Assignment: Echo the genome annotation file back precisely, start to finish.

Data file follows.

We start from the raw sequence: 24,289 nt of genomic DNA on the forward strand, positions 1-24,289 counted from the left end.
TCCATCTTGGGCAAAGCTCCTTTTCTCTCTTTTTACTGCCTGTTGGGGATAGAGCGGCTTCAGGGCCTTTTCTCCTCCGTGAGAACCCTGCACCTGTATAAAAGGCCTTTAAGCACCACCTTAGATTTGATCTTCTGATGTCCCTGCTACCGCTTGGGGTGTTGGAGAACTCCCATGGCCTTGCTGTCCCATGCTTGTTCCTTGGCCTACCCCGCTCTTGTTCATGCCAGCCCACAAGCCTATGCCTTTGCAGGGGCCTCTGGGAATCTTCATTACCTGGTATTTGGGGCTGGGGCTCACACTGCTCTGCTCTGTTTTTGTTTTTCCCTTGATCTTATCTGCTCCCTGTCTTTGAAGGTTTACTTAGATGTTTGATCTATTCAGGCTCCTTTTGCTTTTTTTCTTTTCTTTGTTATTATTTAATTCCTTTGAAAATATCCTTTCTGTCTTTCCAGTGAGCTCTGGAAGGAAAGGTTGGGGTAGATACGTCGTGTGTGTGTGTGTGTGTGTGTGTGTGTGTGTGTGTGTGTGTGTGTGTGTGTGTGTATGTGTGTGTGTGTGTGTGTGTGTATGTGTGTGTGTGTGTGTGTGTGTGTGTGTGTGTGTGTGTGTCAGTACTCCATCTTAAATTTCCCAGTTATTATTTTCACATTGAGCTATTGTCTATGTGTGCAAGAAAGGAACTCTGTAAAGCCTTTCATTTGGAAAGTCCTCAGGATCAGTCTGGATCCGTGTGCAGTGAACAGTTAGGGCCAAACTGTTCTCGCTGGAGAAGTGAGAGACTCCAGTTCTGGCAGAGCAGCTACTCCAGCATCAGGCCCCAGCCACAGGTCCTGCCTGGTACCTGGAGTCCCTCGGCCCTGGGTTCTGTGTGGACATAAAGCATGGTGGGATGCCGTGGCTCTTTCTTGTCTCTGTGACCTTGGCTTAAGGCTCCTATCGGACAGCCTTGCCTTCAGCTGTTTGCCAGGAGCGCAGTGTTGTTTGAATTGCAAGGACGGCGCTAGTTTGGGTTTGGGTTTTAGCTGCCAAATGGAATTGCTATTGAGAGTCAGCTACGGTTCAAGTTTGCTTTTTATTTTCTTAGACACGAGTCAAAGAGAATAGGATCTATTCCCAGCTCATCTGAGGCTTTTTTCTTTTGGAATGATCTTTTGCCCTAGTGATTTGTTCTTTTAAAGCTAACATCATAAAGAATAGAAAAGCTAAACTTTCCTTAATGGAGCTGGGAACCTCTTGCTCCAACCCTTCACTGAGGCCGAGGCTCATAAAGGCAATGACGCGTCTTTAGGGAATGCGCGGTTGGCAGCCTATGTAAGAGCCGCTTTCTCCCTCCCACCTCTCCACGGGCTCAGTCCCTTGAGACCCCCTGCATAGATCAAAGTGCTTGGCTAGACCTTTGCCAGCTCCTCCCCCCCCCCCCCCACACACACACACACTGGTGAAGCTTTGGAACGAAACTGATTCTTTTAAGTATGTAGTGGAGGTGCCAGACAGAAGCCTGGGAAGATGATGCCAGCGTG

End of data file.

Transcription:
We start from the raw sequence: 24,289 nt of genomic DNA on the forward strand, positions 1-24,289 counted from the left end.
TCCATCTTGGGCAAAGCTCCTTTTCTCTCTTTTTACTGCCTGTTGGGGATAGAGCGGCTTCAGGGCCTTTTCTCCTCCGTGAGAACCCTGCACCTGTATAAAAGGCCTTTAAGCACCACCTTAGATTTGATCTTCTGATGTCCCTGCTACCGCTTGGGGTGTTGGAGAACTCCCATGGCCTTGCTGTCCCATGCTTGTTCCTTGGCCTACCCCGCTCTTGTTCATGCCAGCCCACAAGCCTATGCCTTTGCAGGGGCCTCTGGGAATCTTCATTACCTGGTATTTGGGGCTGGGGCTCACACTGCTCTGCTCTGTTTTTGTTTTTCCCTTGATCTTATCTGCTCCCTGTCTTTGAAGGTTTACTTAGATGTTTGATCTATTCAGGCTCCTTTTGCTTTTTTTCTTTTCTTTGTTATTATTTAATTCCTTTGAAAATATCCTTTCTGTCTTTCCAGTGAGCTCTGGAAGGAAAGGTTGGGGTAGATACGTCGTGTGTGTGTGTGTGTGTGTGTGTGTGTGTGTGTGTGTGTGTGTGTGTGTGTGTGTATGTGTGTGTGTGTGTGTGTGTGTATGTGTGTGTGTGTGTGTGTGTGTGTGTGTGTGTGTGTGTGTCAGTACTCCATCTTAAATTTCCCAGTTATTATTTTCACATTGAGCTATTGTCTATGTGTGCAAGAAAGGAACTCTGTAAAGCCTTTCATTTGGAAAGTCCTCAGGATCAGTCTGGATCCGTGTGCAGTGAACAGTTAGGGCCAAACTGTTCTCGCTGGAGAAGTGAGAGACTCCAGTTCTGGCAGAGCAGCTACTCCAGCATCAGGCCCCAGCCACAGGTCCTGCCTGGTACCTGGAGTCCCTCGGCCCTGGGTTCTGTGTGGACATAAAGCATGGTGGGATGCCGTGGCTCTTTCTTGTCTCTGTGACCTTGGCTTAAGGCTCCTATCGGACAGCCTTGCCTTCAGCTGTTTGCCAGGAGCGCAGTGTTGTTTGAATTGCAAGGACGGCGCTAGTTTGGGTTTGGGTTTTAGCTGCCAAATGGAATTGCTATTGAGAGTCAGCTACGGTTCAAGTTTGCTTTTTATTTTCTTAGACACGAGTCAAAGAGAATAGGATCTATTCCCAGCTCATCTGAGGCTTTTTTCTTTTGGAATGATCTTTTGCCCTAGTGATTTGTTCTTTTAAAGCTAACATCATAAAGAATAGAAAAGCTAAACTTTCCTTAATGGAGCTGGGAACCTCTTGCTCCAACCCTTCACTGAGGCCGAGGCTCATAAAGGCAATGACGCGTCTTTAGGGAATGCGCGGTTGGCAGCCTATGTAAGAGCCGCTTTCTCCCTCCCACCTCTCCACGGGCTCAGTCCCTTGAGACCCCCTGCATAGATCAAAGTGCTTGGCTAGACCTTTGCCAGCTCCTCCCCCCCCCCCCCCACACACACACACACTGGTGAAGCTTTGGAACGAAACTGATTCTTTTAAGTATGTAGTGGAGGTGCCAGACAGAAGCCTGGGAAGATGATGCCAGCGTG